Washing Machine Depth Specifications (UK space requirements explained)
In the UK there doesn’t seem to be a standard size for washing machines, but there is a standard size in kitchens for the washing machine to fit into. This seems to be 60 x 60 x 85cm. Which is 60cm wide, 60cm deep and 85cm high and it also seems that most washing machines are built to fit into gaps this size.
Nearly all freestanding washing machines are 85cm high and 59 to 60cm wide. However, the depth has far more variations than the height and the width which seem to be the standard size of around 85cm and 60cm respectively.
Why Are The Majority Of UK Washing Machines The Same Height And Width?
It’s all about fitting all of the components to create a machine which will hold all of the average family’s washing. This means that to fit into the space allocated by kitchen designers, the washing machine manufacturers had to use the full amount of space allocated. This is especially true with the introduction of extra large drum sizes which still have to fit into this standard sized space.
Washing Machine Depth
The depth of the washing machine does appear to have some variation, with several machines available which have depths of differing measurements. The differences in depth seem to be connected to the machine’s drum capacity.
Before buying a washing machine (of any drum size), you should ask about the depth measurement. As well as whether the depth allows any room for the inlet and outlet pipes which protrude from the back of the machine and need added space to fit between the washing machine and the wall.
On some machines this is accounted for by an extra overhang on the machine’s lid which overhangs at the back of the machine. Unfortunately this overhang isn’t universal, some machine’s have it and others don’t. If the machine in question doesn’t have an overhanging lid at the back, then you’ll need to allow extra space to accommodate the pipework.
Plus you’ll need to add space for the waste water stand pipe which usually sticks out from the wall as well. All of these pipes and even the plug socket will all prevent the machine from fitting flush under any standard kitchen unit unless the machine happens to have a large overhanging lid at the rear of the machine.
More and more modern washing machines do have an overhanging lid. The machine’s overall dimensions will still be the same so measured from the lid’s perspective the machine will have a depth of 60cm. But the back casing of the machine is often less than 60cm, usually just enough to accommodate the pipework.
What About The Front Of The Machine?
In many cases, the machine’s depth is the least important measurement as it doesn’t matter too much if the machine sticks out slightly into the room. This can often be ignored or at least put up with if it means a washing machine can be installed.
It could be a problem if there is a kitchen drawer or cupboard or even the kitchen door which opens across the front of the machine. If the space is narrow the door or drawer could catch on the machine and be prevented from being opened. Especially as many washing machines nowadays have bowed fronts which means the door and often the control panel can stick out quite a bit into the room.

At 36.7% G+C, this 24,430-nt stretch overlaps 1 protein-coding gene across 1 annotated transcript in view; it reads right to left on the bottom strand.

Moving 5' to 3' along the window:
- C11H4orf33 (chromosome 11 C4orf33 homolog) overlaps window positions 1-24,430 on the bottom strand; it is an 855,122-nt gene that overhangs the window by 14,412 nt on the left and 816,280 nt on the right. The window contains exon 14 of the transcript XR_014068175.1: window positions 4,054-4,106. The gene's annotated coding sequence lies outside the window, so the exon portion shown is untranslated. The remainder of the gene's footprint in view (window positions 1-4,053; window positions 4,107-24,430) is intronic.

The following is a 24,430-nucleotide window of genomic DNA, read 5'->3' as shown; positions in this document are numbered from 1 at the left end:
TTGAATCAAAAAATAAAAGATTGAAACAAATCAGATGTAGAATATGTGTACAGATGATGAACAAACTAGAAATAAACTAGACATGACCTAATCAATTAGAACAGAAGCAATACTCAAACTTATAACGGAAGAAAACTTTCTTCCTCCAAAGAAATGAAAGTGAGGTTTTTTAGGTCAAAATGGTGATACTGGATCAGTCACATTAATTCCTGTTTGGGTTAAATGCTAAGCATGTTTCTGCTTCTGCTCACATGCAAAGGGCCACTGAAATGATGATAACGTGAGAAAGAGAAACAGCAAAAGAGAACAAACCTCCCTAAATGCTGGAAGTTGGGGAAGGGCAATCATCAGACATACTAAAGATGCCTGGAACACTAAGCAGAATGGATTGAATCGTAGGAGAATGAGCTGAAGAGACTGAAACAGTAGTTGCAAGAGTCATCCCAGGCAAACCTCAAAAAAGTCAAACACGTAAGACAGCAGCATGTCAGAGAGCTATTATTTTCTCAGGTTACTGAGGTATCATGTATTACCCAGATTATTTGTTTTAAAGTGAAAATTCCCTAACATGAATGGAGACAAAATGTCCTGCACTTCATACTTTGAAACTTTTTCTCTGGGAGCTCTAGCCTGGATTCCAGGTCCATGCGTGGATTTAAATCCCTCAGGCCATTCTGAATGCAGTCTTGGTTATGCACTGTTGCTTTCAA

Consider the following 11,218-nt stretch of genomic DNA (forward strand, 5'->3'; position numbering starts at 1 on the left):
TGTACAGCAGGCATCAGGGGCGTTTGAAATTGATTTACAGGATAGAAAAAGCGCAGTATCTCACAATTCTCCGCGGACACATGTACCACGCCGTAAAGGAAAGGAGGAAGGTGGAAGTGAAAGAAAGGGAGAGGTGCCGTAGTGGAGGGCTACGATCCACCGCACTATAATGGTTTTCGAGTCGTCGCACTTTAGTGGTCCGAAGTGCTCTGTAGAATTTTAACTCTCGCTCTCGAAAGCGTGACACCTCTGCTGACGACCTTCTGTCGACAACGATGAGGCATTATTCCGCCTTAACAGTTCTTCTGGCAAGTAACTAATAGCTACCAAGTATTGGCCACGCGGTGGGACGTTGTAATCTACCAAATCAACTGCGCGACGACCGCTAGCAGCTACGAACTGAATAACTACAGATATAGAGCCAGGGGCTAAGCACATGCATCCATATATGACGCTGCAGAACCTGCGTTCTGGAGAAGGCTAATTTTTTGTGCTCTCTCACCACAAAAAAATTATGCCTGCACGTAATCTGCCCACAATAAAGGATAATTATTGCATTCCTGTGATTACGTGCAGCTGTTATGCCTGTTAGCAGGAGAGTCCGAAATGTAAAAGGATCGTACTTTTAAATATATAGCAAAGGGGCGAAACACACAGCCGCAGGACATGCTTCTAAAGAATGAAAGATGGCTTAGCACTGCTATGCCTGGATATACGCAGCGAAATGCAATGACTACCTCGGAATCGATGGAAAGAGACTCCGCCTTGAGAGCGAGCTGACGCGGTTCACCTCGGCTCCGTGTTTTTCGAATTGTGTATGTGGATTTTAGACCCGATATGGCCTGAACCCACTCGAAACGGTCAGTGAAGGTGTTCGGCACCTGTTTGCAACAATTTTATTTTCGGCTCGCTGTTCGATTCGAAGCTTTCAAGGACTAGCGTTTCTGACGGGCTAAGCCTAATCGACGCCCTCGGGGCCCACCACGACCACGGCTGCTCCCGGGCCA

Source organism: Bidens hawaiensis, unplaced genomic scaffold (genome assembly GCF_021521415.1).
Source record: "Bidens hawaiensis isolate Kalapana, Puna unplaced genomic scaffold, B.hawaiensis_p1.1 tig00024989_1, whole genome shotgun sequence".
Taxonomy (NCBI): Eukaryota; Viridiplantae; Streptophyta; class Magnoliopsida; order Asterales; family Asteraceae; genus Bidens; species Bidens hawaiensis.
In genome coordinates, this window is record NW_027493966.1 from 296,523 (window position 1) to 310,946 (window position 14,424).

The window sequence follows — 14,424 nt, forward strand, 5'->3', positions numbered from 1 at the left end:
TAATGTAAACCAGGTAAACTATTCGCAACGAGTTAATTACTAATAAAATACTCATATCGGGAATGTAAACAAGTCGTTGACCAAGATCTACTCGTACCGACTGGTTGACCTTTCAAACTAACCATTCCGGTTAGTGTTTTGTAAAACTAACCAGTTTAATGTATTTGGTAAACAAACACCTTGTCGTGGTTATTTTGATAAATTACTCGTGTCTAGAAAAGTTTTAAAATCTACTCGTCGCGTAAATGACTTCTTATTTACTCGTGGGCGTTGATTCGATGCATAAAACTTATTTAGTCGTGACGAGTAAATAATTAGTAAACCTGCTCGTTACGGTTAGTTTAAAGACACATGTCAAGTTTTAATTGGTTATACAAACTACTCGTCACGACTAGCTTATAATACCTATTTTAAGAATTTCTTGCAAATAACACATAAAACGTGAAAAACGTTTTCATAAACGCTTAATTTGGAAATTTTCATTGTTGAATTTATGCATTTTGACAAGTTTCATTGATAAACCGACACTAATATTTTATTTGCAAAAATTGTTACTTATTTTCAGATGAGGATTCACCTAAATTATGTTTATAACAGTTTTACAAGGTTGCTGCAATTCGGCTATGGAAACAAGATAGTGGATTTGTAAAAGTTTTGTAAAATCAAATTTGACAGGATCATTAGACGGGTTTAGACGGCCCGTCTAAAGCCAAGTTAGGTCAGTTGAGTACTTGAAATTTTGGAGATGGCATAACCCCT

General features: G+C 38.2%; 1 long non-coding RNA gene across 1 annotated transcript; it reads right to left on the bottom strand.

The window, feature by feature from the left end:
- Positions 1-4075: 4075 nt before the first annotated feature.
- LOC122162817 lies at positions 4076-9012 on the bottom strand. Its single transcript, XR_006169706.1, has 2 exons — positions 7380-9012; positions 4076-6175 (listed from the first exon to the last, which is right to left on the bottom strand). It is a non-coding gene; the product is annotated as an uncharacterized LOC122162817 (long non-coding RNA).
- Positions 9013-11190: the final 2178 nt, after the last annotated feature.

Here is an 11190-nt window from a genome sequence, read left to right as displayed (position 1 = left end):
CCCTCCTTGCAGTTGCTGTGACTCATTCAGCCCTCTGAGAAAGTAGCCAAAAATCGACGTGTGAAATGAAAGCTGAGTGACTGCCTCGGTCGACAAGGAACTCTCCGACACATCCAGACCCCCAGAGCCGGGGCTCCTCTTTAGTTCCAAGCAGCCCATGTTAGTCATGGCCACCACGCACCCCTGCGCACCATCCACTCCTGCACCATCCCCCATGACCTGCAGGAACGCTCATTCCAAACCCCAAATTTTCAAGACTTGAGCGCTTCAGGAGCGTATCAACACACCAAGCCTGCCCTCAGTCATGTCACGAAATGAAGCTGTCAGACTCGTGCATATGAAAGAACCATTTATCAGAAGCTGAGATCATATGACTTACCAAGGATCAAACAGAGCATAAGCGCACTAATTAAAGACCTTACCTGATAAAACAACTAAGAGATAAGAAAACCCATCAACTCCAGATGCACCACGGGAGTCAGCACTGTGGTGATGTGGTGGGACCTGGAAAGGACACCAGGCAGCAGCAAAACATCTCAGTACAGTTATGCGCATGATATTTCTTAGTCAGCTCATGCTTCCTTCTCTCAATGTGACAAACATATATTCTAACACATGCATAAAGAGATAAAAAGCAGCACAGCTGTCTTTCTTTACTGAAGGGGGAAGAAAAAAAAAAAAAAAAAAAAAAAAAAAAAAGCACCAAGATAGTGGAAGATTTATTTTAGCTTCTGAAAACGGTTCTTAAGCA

If you happen to have purchased a washing machine with an extremely bowed front, which has to fit into a room with a door opening inwards across the front of the machine, you could have issues with opening that door.
Unfortunately, the extra bow to the front of the washing machine is often not accounted for when the machine’s dimensions are quoted which means you can take nothing for granted and you’ll need to ask for specific measurements or go to a showroom and do the measurements yourself before you buy the machine.
Why Does The Front Of Many Washing Machines Bow Outwards?
Back in the days when fitted kitchens first became popular, the kitchen was designed around appliances. This gave rise to washing machine manufacturers standardising their machines. Over the years these standardised sizes have become the norm. However, consumer demands have led to higher capacity washing machines.
To fit into the designs of modern kitchens, the larger capacity washing machines have to have the same standard dimensions of width, height and depth so to fit in the larger drums needed to wash a higher capacity of clothes, they came out at the front of the machine. But they came out at the front in a way that never interfered with the overall dimensions.
The floor space taken by a washing machine remains constant, and the only way that could be done is by bowing the machine at the front. As we said earlier the dimensions allocated in a fitted kitchen are 85cm x 60cm x 60cm so the extra space needed to fit in a larger drum has to be taken from the front of the machine, but it couldn’t take up any more overall space, so we got the bow fronted machines which are becoming more and more common.
If you take your measurements from websites or even manufacturers brochures, you will often find these measurements represent the size of the machine’s lid. So you will need to find out whether there is an overhanging lid as well as whether there is a bowed front before you assess whether that particular machine will fit comfortably in your kitchen.
Frequently Asked Questions
Most washing machines tend to be a standard size which is around 85cm x 60cm x 60cm. With the height being around 85cm and the depth and the width being around 60cm. The only slight difference is usually the depth which can bow at the front or have an overhang at the back of the lid.
The amount of space needed behind a washing machine is around 6cm (2.5 inches) for hoses and pipework.
Washing machines stick out because of the pipework at the back of the machine. Also on many of the higher capacity washing machines there is a bow at the front which will stick out into the room but not add anything to the floorplan of the machine.